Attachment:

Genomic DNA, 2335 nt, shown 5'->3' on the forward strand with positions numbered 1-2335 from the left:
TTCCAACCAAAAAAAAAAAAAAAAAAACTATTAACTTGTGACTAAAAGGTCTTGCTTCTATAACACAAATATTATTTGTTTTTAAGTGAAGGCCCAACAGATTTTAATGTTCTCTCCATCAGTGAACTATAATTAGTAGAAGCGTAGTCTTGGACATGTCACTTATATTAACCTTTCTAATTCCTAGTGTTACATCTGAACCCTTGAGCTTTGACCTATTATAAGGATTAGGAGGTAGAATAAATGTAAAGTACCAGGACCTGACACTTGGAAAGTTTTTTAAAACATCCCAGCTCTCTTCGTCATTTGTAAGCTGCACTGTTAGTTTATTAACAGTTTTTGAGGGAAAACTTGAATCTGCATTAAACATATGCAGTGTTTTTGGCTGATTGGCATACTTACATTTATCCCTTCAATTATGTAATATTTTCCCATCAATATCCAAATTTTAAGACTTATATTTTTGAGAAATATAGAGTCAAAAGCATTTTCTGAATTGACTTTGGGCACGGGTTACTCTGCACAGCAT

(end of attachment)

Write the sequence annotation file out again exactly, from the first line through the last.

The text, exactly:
Genomic DNA, 2335 nt, shown 5'->3' on the forward strand with positions numbered 1-2335 from the left:
TTCCAACCAAAAAAAAAAAAAAAAAAACTATTAACTTGTGACTAAAAGGTCTTGCTTCTATAACACAAATATTATTTGTTTTTAAGTGAAGGCCCAACAGATTTTAATGTTCTCTCCATCAGTGAACTATAATTAGTAGAAGCGTAGTCTTGGACATGTCACTTATATTAACCTTTCTAATTCCTAGTGTTACATCTGAACCCTTGAGCTTTGACCTATTATAAGGATTAGGAGGTAGAATAAATGTAAAGTACCAGGACCTGACACTTGGAAAGTTTTTTAAAACATCCCAGCTCTCTTCGTCATTTGTAAGCTGCACTGTTAGTTTATTAACAGTTTTTGAGGGAAAACTTGAATCTGCATTAAACATATGCAGTGTTTTTGGCTGATTGGCATACTTACATTTATCCCTTCAATTATGTAATATTTTCCCATCAATATCCAAATTTTAAGACTTATATTTTTGAGAAATATAGAGTCAAAAGCATTTTCTGAATTGACTTTGGGCACGGGTTACTCTGCACAGCAT